David Cronenberg’s adaptation of Don DeLillo’s novel is cryptic, dystopian, and mildly futuristic — probably not a surprise to viewers or readers of either man’s work. Most of the movie takes place in a limousine, cork-lined to try to keep out the sounds of the street, where class warfare rages.
The film opens on a quote from a poem about the rat becoming the unit of currency. That idea is brought up later in conversations and as iconography in the signs of street protesters. The rich would be those with all the rats. Money would be vermin. Wealth would be squalor. It’s not literally true, but in the world of Cosmopolis, it seems to be spiritually true.
R for some strong sexual content including graphic nudity, violence and language
Robert Pattinson plays Eric Packer, a 28-year-old cybercapitalist, spending most of the movie trying to get across town to get a haircut. His doctor checks him in the limo every day. The limo is also where he takes meetings with his Chief Theory Officer (Samantha Morton), and his technician friend (Jay Baruchel) from school days. The limo is his fortress, guarded by personal bodyguards (including Kevin Durand, looking uncannily like a young Christopher Walken) who walk alongside.
His lover and art dealer Didi (Juliette Binoche) says that a Rothko is available. Eric would like to buy the whole Rothko Chapel, which he says would fit inside his apartment. “The Rothko chapel belongs to the world,” she says. “Not if I buy it,” he says.
His love of minimalism extends to music. His apartment has two elevators, he says, one of which is programmed to play the piano pieces of Eric Satie and travel at one-quarter speed.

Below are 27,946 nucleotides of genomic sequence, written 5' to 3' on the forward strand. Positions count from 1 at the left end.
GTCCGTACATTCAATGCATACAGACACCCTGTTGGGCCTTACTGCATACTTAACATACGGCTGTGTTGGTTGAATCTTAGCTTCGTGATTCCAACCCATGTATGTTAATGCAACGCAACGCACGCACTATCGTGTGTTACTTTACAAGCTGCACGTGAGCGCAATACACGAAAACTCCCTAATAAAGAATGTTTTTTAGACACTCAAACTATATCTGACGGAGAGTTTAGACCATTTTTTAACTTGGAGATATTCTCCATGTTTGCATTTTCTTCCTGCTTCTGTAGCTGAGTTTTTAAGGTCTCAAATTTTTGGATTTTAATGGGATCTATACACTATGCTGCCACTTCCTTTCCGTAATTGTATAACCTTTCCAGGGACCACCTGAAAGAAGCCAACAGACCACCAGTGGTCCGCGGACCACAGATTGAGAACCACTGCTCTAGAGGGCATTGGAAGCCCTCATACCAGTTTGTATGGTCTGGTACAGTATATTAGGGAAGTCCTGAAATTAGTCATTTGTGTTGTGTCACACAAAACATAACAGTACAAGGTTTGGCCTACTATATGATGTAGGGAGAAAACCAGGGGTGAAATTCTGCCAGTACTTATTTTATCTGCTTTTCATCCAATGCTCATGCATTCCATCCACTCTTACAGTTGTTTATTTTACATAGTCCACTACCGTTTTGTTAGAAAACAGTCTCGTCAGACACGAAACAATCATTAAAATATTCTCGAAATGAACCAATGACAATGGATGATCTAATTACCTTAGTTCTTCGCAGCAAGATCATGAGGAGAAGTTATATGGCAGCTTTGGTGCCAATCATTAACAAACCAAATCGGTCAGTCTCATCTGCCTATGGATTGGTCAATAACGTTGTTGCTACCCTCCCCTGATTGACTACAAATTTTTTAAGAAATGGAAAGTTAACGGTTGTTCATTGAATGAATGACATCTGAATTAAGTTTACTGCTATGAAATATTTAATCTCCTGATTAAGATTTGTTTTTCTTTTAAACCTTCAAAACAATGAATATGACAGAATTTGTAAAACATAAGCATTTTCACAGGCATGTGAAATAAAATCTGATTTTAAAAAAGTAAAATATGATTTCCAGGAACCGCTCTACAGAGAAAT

Eric is married, but he never sleeps with his wife; he only ever eats with her.
Past and Future
Eric’s quest for a haircut is a journey both into the past and the future. The barber has cut his hair ever since he was a boy, and travelling backwards lets us see how he got where he is today. The fatalistic march toward the future feels like a convicted prisoner marching toward the gallows. His future holds a gripping confrontation in an ugly apartment with Benno (Paul Giamatti), an engineer who created the technology that made Eric so wealthy in the first place. Benno’s life goal is to kill Eric, less as a matter of personal revenge than philosophical duty. Somehow Eric is drawn to the confrontation as if it is truly his fate.
The relationship between programmer and CEO should resonate with this generation. The confrontation is a dark Cronenberg-esque version of Dilbert meeting his pointy-haired boss. Giamatti had the insight to find patterns in the universe and the know-how to codify them into rules a machine could understand. The pattern is so good that it actually predicts the future, including, possibly, their confrontation. Eric, presumably, had the negotiating skills and the rolodex to exploit that technology for profit — not from making happy customers, but from exploiting loopholes in the market to skim money out of the system.
Poetry, Paranoia, or Plot
Cosmopolis is full of paranoia and tension, but it’s not a movie you can watch and truly understand. There isn’t much of a plot. Characters behave according to cause and effect, but not in the way you or I would. Characters speak past each other in bursts of interesting dialogue. The words are often poetic and sometimes insightful, but they don’t sound like real conversations between normal people.
Those looking for an “aha” moment — an explanation that unravels the mystery of the movie — might be satisfied with a revelation from Giamatti’s engineer about Eric’s fatal flaw. But the world of the film is too complex to be wrapped up by a single fatal flaw, and if you think you “got” it, you probably didn’t.
For many people, that would make Cosmopolis a frustrating movie. But if you can live with ambiguity and you like your Cronenberg thick and chewy, Cosmopolis is a rich, dense, and satisfying course.